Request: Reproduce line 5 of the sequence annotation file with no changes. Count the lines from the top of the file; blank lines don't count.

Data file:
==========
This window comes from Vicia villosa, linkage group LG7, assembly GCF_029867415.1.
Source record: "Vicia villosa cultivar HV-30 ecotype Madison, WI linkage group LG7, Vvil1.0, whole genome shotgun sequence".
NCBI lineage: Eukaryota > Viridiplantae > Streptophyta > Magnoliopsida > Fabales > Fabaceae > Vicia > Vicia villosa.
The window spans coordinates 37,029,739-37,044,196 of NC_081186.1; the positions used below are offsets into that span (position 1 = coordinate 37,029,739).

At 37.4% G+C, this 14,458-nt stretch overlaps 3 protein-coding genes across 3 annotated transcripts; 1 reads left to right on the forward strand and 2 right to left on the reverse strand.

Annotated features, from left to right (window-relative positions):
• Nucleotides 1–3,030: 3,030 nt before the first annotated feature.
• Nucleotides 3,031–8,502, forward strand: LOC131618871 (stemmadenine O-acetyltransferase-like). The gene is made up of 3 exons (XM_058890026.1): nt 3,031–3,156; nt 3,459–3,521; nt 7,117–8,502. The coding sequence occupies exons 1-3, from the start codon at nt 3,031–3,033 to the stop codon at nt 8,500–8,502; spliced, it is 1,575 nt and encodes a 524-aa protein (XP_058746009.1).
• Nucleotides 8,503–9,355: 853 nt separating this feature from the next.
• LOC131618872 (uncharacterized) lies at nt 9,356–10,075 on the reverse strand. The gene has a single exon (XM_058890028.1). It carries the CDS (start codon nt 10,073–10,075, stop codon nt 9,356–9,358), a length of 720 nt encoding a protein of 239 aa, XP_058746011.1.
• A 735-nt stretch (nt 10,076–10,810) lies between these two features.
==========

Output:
At 37.4% G+C, this 14,458-nt stretch overlaps 3 protein-coding genes across 3 annotated transcripts; 1 reads left to right on the forward strand and 2 right to left on the reverse strand.